Giant’s Causeway, Northern Ireland. Hexagonal ...

Giant’s Causeway, Northern Ireland. Hexagonal basalts. Français : Orgues basaltiques de la Chaussée des Géants, en Irlande du Nord. (Photo credit: Wikipedia)

Richard Dawkins: Creationism at Giant’s Causeway is Intellectual Baboonism – This headline appeared in the Belfast Telegraph on the 12th July 2012.  It was a response to the news that the Northern Irish branch of the  National Trust was to include an item in their display at the Giant’s Causeway, acknowledging that Creationists held different views on the age of the earth, to that included in the bulk of the display.

This site is dedicated to the view that socially held human beliefs including young earthism, rather than being baboonism, could more accurately be called humanism, if the name hadn’t been already taken for only one of them.

We are social creatures, whose reproductive fitness is greatly enhanced by the formation of strong social bonds. We form these bonds through meme sharing. Our upright stance and lack of hair make the social bonding techniques used by other animals less practical for us.

Dogs bottom sniff, baboons mutually groom, people meme share.

Rather than being evidence of a possibly hostile take over, as suggested by  Richard Dawkins in his 1991 paper “Viruses of the Mind,” the epidemic like spreading of memes is fundamental to our reproductive fitness.

Given how very difficult it is to achieve rational certainty about anything, (see Bertrand Russell Problems of Philosophy  1912) and that we share information as a means of social bonding rather more frequently than for exchanging essential information, it should be no surprise that these memes are not always rationally justifiable.

“We all know that there are absurd beliefs in Soviet Russia.  If we are Protestants, we know that there are absurd beliefs among Catholics. If we are Catholics, we know that there are absurd beliefs among Protestants.  If we are Conservatives, we are amazed by the superstitions to be found in the Labour Party.  If we are Socialists, we are aghast at the credulity of the Conservatives.  I do not know, dear reader, what your beliefs may be, but whatever they may be, you must concede that nine-tenths of the beliefs of nine-tenths of mankind are totally irrational.”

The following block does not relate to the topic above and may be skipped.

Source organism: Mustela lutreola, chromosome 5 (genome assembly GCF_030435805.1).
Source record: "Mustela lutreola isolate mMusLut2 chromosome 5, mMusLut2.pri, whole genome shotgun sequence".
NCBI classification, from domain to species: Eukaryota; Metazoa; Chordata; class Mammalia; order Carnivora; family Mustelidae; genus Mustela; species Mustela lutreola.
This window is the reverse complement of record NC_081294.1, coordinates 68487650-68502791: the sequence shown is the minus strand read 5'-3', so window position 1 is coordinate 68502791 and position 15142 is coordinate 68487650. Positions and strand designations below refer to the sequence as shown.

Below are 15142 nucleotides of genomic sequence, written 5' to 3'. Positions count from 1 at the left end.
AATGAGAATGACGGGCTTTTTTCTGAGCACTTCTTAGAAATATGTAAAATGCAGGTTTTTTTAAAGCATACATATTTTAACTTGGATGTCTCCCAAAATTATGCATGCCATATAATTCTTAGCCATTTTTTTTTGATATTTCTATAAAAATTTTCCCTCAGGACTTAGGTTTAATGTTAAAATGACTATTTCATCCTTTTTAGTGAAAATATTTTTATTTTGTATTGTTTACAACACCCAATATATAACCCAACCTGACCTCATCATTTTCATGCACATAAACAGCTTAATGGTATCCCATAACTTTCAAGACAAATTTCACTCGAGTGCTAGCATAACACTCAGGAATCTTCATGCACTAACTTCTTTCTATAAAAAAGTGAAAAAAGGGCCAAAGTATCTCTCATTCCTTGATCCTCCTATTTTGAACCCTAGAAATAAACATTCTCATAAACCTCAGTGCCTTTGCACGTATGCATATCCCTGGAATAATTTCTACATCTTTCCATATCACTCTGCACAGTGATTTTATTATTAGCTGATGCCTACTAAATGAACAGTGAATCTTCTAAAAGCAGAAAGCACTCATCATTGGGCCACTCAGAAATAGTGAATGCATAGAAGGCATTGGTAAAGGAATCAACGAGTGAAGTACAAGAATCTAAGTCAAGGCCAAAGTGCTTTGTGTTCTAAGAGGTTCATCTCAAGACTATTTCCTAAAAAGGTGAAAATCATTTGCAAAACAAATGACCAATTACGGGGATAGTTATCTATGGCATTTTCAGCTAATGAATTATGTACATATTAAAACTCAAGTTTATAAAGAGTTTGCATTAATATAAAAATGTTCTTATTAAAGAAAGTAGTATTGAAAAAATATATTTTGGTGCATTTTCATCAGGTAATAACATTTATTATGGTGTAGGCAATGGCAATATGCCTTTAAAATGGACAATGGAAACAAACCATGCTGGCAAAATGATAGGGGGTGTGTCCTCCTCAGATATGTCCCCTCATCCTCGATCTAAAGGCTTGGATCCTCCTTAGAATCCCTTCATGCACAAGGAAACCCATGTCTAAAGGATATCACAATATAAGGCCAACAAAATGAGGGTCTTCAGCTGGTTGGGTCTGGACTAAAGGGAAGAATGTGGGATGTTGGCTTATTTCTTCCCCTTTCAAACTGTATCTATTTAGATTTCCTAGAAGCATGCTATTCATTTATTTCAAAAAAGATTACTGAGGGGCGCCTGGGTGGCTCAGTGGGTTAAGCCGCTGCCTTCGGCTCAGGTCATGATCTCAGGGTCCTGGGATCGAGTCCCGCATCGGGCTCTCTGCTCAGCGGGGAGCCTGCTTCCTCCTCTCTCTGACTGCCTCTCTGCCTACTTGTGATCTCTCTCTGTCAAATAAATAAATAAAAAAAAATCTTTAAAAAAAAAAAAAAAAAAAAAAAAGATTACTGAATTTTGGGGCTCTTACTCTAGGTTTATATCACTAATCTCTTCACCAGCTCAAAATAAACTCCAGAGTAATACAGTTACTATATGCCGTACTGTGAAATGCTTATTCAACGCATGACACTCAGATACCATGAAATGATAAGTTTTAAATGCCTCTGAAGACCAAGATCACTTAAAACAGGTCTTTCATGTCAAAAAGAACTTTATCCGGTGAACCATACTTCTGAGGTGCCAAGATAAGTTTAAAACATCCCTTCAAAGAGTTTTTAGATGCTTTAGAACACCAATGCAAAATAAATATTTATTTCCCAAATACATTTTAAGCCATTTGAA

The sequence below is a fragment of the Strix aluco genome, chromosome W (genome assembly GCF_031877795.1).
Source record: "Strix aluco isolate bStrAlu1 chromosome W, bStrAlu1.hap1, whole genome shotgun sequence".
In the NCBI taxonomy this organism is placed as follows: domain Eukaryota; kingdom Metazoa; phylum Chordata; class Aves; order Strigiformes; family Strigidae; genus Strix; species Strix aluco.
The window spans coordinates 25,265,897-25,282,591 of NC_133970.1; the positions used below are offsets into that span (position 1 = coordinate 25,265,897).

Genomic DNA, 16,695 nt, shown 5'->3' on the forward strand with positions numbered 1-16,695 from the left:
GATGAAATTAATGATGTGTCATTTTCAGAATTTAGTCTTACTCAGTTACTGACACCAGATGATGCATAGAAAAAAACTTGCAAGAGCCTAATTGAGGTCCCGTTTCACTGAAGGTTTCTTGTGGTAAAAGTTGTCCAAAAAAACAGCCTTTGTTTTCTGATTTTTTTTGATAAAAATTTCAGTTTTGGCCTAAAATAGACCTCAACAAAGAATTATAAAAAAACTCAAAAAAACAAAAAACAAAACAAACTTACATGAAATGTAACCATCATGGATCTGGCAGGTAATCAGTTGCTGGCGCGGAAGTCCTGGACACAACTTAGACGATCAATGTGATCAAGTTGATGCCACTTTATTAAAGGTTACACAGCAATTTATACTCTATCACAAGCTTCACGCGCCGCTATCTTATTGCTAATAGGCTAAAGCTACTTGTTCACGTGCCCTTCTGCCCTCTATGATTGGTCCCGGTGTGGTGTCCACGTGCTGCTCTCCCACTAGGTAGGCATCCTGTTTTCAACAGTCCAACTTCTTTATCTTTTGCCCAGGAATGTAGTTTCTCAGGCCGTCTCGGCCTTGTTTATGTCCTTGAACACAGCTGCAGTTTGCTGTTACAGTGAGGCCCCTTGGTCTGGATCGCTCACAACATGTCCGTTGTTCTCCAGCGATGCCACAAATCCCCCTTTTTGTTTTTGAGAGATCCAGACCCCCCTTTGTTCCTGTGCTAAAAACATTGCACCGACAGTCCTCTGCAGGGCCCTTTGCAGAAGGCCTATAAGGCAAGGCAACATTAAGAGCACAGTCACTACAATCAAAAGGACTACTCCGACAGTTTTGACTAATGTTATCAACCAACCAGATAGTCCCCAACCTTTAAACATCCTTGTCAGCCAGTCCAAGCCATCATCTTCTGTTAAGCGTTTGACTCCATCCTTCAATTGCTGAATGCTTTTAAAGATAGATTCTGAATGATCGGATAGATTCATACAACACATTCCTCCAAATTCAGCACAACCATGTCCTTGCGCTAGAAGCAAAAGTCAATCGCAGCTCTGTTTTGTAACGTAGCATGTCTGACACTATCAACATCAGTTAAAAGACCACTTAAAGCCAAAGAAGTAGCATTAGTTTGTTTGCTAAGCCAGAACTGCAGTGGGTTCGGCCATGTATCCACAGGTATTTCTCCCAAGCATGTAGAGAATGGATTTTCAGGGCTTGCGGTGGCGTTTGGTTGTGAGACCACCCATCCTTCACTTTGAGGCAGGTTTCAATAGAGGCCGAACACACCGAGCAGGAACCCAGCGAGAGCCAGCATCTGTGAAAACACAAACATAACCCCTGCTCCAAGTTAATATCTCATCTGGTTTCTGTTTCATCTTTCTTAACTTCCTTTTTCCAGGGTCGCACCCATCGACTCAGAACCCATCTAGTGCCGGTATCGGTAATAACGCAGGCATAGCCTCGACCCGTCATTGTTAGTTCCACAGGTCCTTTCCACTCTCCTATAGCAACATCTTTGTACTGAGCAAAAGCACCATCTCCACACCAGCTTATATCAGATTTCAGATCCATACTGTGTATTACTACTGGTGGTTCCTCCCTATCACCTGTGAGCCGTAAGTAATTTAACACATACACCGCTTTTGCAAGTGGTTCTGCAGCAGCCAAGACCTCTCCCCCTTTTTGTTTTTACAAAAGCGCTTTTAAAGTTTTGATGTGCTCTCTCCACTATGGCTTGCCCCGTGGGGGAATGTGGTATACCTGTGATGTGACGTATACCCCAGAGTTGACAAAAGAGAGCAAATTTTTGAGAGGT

Bertrand Russell Is there a God? Commissioned, but not published by Illustrated Magazine in 1952

Given the widespread nature of irrational beliefs, it is possible maybe even probable that irrational beliefs perform the social bonding function more effectively than rational beliefs.

Bertrand Russell ends this essay, the one in which he introduces the Celestial Teapot as an illustration of the susceptibility of human beings to ridiculous beliefs, not with the rational –  there is no reason to believe – but with the following  irrational  teapotism.

“Man in so far as he is not subject to natural forces, is free to work out his own destiny.  The responsibility is his, and so is the opportunity”.

Bertrand Russell Is there a God? Commissioned, but not published by Illustrated Magazine in 1952

Demonstrating effectively and almost certainly unintentionally, that even the very intelligent are not immune from holding irrational beliefs when their own social identifier – in this case humanism – is involved.

Update 3/11/2013

I started this blog last April to explore something that had frightened me for years – the inability of people to see problems with their socially held beliefs.  I first noticed this when I was in my mid teens in high school, when I was introduced to scientific creationism, through the Scripture Union.  Good girl that I was, I read the Bible to find out if what I was told was true. I got stuck on the first two chapters of Genesis, and was stunned to find that my fellow Christians had no difficulty believing in the literal truth of both. I still wanted to belong so I tried really hard to believe, I even got as far as trying to believe that the kangaroos hopped off Noah’s Ark and just kept on going until they got to Australia. I eventually realised that if I wanted to keep believing in God, I was going to have to stop trying to fit in with creationists.

I studied biology at University, and it was at this time that I first read Richard Dawkin’s The Selfish Gene.  I noted that when it came to religion, what he said was off, in much the same way as the scientific creationist interpretation of scripture had been, though, to be fair, not to the same extent.

I also noted that Robert Triver’s introduction to – The Selfish Gene – suggested a mechanism, deceiver genes, that had the potential to explain why intelligent people were so unable to see flaws in their reasoning, when it came to their beliefs. .

When I read Bertrand Russell’s – Is there a God?- I was amused but not amazed to find the same kind of irrationalism in this great philosopher, when it came to his own socially held belief,  atheistic humanism.

“Man in so far as he is not subject to natural forces, is free to work out his own destiny.  The responsibility is his, and so is the opportunity”.

The concluding sentence from a materialistic perspective is ridiculous, if you take away natural forces there is nothing left of man.

It has taken me seven months and 12 posts, to realise that  this claim that was central to Russell’s humanism is also central to Christianity.

A man not subject to sinful human nature, free to work out his own destiny.

That than which no greater can be imagined to exist, by a wise man, who has said in his mind that there is no God.


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